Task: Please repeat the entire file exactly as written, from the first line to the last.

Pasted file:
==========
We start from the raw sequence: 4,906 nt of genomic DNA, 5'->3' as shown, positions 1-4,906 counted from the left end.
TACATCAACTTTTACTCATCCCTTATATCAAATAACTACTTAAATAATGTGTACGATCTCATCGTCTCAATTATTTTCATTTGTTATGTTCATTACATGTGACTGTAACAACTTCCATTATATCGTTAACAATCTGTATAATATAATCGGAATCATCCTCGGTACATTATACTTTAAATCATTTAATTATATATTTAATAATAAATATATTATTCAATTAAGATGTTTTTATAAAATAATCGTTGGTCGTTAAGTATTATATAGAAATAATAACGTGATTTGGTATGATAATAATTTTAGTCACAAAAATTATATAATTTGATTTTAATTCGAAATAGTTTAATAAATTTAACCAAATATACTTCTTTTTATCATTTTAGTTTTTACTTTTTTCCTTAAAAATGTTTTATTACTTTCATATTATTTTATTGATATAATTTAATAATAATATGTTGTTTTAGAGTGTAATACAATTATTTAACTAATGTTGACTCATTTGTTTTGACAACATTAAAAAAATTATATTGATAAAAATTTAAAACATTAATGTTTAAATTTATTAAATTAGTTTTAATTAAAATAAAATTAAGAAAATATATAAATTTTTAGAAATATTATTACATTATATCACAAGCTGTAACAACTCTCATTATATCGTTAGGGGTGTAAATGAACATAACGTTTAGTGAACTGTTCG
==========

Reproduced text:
We start from the raw sequence: 4,906 nt of genomic DNA, 5'->3' as shown, positions 1-4,906 counted from the left end.
TACATCAACTTTTACTCATCCCTTATATCAAATAACTACTTAAATAATGTGTACGATCTCATCGTCTCAATTATTTTCATTTGTTATGTTCATTACATGTGACTGTAACAACTTCCATTATATCGTTAACAATCTGTATAATATAATCGGAATCATCCTCGGTACATTATACTTTAAATCATTTAATTATATATTTAATAATAAATATATTATTCAATTAAGATGTTTTTATAAAATAATCGTTGGTCGTTAAGTATTATATAGAAATAATAACGTGATTTGGTATGATAATAATTTTAGTCACAAAAATTATATAATTTGATTTTAATTCGAAATAGTTTAATAAATTTAACCAAATATACTTCTTTTTATCATTTTAGTTTTTACTTTTTTCCTTAAAAATGTTTTATTACTTTCATATTATTTTATTGATATAATTTAATAATAATATGTTGTTTTAGAGTGTAATACAATTATTTAACTAATGTTGACTCATTTGTTTTGACAACATTAAAAAAATTATATTGATAAAAATTTAAAACATTAATGTTTAAATTTATTAAATTAGTTTTAATTAAAATAAAATTAAGAAAATATATAAATTTTTAGAAATATTATTACATTATATCACAAGCTGTAACAACTCTCATTATATCGTTAGGGGTGTAAATGAACATAACGTTTAGTGAACTGTTCG